Now in a trade and economic agreement, basically what we're looking to do is taking a very strong bilateral relationship that exists now and seeking out ways of improving that and facilitating more trade and facilitating a better working environment for our private sector.  Now we have a certain situation that exists as far as agriculture is concerned.  That is not going to go backwards.  It will probably move forwards slower than other areas, but it will move forward at the same pace I believe as we deal with things in the WTO.

QUESTION:      Can I ask you about agriculture and linkage, Mr Vaile.  It's Tony Walker from the Financial Review.  Are you going to insist that, as part of this first step trade and economic agreement, possibly leading to a free trade agreement, that there be a definite linkage on the matter of agriculture and progress on agriculture?

MARK VAILE: Well I think that the point is that agriculture needs to be on the table at the outset.  What's ultimately achieved remains to be seen, and it remains to be seen across the board.  But it's a bit early to be starting to try and forecast what outcome there's going to be.  At this stage, what we're hoping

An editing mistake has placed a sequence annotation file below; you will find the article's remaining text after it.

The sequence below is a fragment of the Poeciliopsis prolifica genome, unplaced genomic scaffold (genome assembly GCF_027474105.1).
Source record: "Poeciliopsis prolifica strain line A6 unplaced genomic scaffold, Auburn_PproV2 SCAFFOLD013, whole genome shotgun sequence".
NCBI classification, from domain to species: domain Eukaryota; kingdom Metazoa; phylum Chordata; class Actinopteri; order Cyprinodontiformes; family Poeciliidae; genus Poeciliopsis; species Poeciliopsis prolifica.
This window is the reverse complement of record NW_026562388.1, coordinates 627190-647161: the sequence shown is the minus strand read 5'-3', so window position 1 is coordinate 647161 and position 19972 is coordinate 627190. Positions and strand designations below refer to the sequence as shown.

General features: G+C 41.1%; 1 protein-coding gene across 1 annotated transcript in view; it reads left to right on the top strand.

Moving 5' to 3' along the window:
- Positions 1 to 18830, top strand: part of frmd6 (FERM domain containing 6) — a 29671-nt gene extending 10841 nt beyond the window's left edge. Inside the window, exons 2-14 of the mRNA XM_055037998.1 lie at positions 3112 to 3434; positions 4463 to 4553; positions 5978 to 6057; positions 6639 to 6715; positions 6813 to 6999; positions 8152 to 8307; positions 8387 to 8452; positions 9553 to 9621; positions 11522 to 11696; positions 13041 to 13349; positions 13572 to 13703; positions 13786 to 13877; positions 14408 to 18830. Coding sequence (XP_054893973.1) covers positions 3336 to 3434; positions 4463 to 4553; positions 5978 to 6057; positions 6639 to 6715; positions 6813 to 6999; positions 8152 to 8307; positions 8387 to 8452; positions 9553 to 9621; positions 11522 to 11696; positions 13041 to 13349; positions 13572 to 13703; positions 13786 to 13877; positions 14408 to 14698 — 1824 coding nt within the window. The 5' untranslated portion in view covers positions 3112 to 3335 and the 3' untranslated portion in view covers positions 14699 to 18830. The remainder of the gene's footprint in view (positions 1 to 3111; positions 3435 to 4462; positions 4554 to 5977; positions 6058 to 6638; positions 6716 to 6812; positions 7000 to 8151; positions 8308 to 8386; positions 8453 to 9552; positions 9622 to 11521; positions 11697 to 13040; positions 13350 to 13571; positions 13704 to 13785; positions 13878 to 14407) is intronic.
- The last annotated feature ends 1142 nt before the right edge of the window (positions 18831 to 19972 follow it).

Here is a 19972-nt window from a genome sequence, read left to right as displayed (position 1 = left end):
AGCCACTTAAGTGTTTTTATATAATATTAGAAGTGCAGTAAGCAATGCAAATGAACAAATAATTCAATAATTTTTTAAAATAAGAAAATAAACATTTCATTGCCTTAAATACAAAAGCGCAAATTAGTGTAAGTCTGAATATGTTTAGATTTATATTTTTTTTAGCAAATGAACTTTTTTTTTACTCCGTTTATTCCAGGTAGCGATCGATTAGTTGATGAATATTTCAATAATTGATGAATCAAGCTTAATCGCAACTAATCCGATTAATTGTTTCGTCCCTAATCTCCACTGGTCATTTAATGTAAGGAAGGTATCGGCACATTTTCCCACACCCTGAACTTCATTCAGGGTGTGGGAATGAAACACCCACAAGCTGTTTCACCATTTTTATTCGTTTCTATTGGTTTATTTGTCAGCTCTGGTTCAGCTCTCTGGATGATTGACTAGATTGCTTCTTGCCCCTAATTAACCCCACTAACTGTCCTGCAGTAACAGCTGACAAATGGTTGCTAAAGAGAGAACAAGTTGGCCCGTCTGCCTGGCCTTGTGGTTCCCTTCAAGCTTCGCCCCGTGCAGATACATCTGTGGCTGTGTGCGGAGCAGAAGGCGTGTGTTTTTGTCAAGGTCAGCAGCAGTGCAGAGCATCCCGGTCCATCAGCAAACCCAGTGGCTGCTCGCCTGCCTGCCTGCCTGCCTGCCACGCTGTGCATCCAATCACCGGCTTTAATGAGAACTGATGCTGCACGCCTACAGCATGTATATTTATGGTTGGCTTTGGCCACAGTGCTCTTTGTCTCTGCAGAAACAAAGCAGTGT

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to achieve is that we launch into these discussions and negotiations and that's an indication of a serious intent to improve across the board the trade relationship.

We at the outset will acknowledge that agriculture in terms of the relationship is difficult.  We have a very large trade, particularly in beef products, into this market and a growing trade in other areas.  You know we both understand and respect each other's position and we will acknowledge that we need to be doing work in that area.  Now it's impossible to forecast what's likely to get out of that.

QUESTION:      Syd Marrow again.  Does this represent a change in Australia's philosophy?  When we were at the forefront of pushing a multilateral round, one of the things we often talked about was you had to have everything in and you had to talk about everything to ensure the maximum outcome.  It seems now that we're prepared to…

MARK VAILE: No, no, incorrect.  You've got me wrong.  I just said a moment ago at the outset of these discussions everything needs to be on the table.  There are no A-priority exclusions.  I mean that's the starting point on all these things.  It's the same in the multilateral system and you are absolutely correct, where you said all along that we are not going to accept any pre-exclusions from the table in the multilateral system.